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News of the Weird

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Lead Story

A 23-year-old man in Hartland, Maine, was taken to the hospital in March after attempting to crucify himself. According to an account in the Portland Press Herald, he built a wooden cross, laid it on the floor, and nailed one of his hands to it. "When he realized that he was unable to nail his other hand to the board, he called 911," a Somerset County police officer said, adding that it remained unclear whether the man wanted medical attention or assistance in completing the job.

Politicians on the High Road

At a rancorous meeting of Republicans in Jefferson County, Kentucky, last month, party official John Lawlor and former Louisville mayoral candidate Peter Hayes got into a heated argument. Lawlor claims Hayes punched him, though Hayes denies this. Lawlor told the Louisville Courier-Journal that Hayes tried to provoke him by asking whether he was having a homosexual affair; Lawlor says he was gay "at one time" but no longer is. Hayes said that he simply asked why Lawlor had opposed his bid to be a delegate at the state convention and that Lawlor replied it was because Hayes, who belongs to the Unification Church of Reverend Sun Myung Moon, was a "Moonie." Lawlor acknowledged he used this term and that Hayes objected to it. Hayes claimed Lawlor then taunted him by saying "Moonie, Moonie, Moonie, Moonie, Moonie," but Lawlor said he could recall saying only "Moonie, Moonie, Moonie."

Least Competent Criminals

In March in Winnipeg, Manitoba, a 40-year-old man and his 16-year-old son attempted to rob three other men of the beer they were carrying. In the struggle that followed, police said, the son pulled out a sawed-off shotgun. Two of the victims ran away; the son fired at the third but instead hit his father in the chest, neck, and face. The beer did not change hands. Also in March, according to police in Toledo, Ohio, Joseph Allen Wilson, 18, accidentally shot and killed his 30-year-old accomplice in an attempted robbery of a convenience store. The accomplice had been posing as a customer whom Wilson then threatened with a gun to convince the clerk to open the register.

Least Competent Humans

Larry Feingold, 53, was convicted of reckless endangerment last month in New York City for a February 2003 incident in which he attempted suicide by putting out his stove's pilot lights, turning on the gas, and lying down near the open oven door. Gas filled the apartment and exploded a few hours later (apparently ignited by a spark from the refrigerator compressor), blowing down the walls of Feingold's and neighboring units and raining debris on the street 12 stories below; eight people were injured. At his trial Feingold--a lawyer who served as a judge for a city agency that holds hearings on, among other issues, building and fire code violations--testified that he was unaware at the time that gas could explode. "I thought that gasoline did," he said, "but I didn't know about gas." And last November Bromley Preston, 45, was informed by an insurance company that he would receive no compensation for wages lost after he cracked his head open while using the water slide at the Lakes Resort in Berry Springs, Australia, in January 2003. Preston feels there should have been a sign warning him not to go down the 100-foot slide head first and on all fours, "like a dog."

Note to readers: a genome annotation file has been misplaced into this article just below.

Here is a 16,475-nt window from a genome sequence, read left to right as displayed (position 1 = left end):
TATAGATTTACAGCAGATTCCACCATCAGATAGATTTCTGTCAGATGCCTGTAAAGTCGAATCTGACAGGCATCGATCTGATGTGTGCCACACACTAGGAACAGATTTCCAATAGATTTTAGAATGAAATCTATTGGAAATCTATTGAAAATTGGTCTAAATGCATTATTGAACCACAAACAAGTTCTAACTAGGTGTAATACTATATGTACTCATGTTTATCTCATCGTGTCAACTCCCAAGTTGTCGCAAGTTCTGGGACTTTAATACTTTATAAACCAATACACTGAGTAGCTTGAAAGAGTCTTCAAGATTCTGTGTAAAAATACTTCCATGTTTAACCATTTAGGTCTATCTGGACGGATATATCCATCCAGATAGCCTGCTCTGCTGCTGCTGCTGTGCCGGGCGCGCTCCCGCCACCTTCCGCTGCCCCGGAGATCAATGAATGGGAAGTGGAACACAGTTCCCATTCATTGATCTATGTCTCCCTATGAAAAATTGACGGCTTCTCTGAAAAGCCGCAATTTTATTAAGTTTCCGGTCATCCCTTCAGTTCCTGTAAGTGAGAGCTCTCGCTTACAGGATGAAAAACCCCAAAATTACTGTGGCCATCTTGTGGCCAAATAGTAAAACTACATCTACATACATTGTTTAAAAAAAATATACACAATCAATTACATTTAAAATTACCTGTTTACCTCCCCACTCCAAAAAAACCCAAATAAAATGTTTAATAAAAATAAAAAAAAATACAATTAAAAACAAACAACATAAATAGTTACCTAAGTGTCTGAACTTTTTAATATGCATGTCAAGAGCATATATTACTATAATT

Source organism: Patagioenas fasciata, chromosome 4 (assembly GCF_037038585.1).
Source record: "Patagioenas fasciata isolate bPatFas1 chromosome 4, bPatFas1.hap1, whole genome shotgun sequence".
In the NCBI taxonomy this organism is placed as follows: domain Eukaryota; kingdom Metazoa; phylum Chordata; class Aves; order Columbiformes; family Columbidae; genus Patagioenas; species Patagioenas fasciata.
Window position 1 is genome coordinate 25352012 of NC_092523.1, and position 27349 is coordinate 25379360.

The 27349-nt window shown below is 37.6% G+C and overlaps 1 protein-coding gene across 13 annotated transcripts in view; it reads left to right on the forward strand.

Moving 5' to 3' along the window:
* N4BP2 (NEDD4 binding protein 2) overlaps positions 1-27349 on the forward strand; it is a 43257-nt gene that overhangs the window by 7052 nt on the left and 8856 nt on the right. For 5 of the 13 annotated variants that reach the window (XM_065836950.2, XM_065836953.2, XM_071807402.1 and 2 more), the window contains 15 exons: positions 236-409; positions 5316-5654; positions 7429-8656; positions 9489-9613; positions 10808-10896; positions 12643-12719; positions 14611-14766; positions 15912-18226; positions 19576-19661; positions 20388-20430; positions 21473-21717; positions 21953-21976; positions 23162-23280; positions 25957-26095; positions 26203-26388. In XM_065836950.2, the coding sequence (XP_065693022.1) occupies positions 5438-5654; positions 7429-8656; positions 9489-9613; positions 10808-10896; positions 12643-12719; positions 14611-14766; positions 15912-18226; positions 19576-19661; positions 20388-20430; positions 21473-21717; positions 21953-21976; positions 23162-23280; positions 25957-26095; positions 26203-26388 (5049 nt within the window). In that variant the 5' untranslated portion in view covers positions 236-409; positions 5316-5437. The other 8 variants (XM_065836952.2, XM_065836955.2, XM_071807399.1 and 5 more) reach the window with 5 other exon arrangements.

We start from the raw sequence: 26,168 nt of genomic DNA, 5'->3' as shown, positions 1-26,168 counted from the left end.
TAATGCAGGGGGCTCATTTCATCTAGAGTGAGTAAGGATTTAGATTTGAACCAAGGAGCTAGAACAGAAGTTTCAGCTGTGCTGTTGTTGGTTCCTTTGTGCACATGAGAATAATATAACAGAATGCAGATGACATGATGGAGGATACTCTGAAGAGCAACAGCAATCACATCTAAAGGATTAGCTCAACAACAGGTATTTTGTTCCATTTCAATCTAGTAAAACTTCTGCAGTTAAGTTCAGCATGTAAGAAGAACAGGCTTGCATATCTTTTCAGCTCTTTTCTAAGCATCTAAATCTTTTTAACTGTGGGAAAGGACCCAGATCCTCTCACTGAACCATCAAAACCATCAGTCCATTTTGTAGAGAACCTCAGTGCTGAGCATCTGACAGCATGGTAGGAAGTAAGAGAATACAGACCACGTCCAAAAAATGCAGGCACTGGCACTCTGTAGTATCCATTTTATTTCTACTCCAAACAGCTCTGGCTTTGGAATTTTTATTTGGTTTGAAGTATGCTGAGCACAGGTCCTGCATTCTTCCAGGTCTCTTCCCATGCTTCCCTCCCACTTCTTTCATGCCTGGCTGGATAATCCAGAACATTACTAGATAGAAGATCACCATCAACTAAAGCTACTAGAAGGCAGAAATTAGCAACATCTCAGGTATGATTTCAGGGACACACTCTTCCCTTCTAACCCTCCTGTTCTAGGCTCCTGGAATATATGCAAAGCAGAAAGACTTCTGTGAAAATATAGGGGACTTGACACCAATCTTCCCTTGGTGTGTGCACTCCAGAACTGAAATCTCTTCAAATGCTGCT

Weird Science

In February researchers at the University of Southern California reported on their efforts to create a genetically modified mouse with an increased number of hair follicles in its skin. The resulting mice had, as hoped, thicker fur and more whiskers than typical mice and, unexpectedly, "significantly larger" genitalia as well. On the other hand, they also had hair-sprouting follicles in place of glands in their eyes and on the pads of their feet, and some had misshapen or missing claws.

Obsessions

According to a March Arizona Republic profile, Haskell Wexler, 85, of Phoenix, is in his 12th year of contesting three $31 parking tickets. He received the tickets in December 1992, not long after Phoenix raised the fine for parking violations from $6 to $16, with a $15 penalty for late payment. Wexler has argued in a series of lawsuits ("at least a dozen," says an attorney for the city) that these sums are excessive and thus in violation of his Eighth Amendment rights; his current suit requests $250,000 in compensation for the cost of fighting the tickets.

In the Last Month

In Jefferson, West Virginia, a speeding pickup truck swerved across a lane of oncoming traffic, hit a low stone wall, jumped over a parked truck, and landed on the roof of Fish Bowl's Bar and Grill, setting the building ablaze. Jefferson fire chief Mark Ford commented, "This one's going to go in Firehouse magazine."...And at West Midland Safari Park in Bewdley, England, Dave Alsop stopped his car, a bluish gray Renault, so he and his friends could photograph a pair of white rhinoceroses mating. Sharka, the male rhino, promptly uncoupled and tried to mount the car instead, denting two doors and stripping off both side mirrors before Alsop could drive away, with the rhino in pursuit.

Art accompanying story in printed newspaper (not available in this archive): illustration/Shawn Belschwender.

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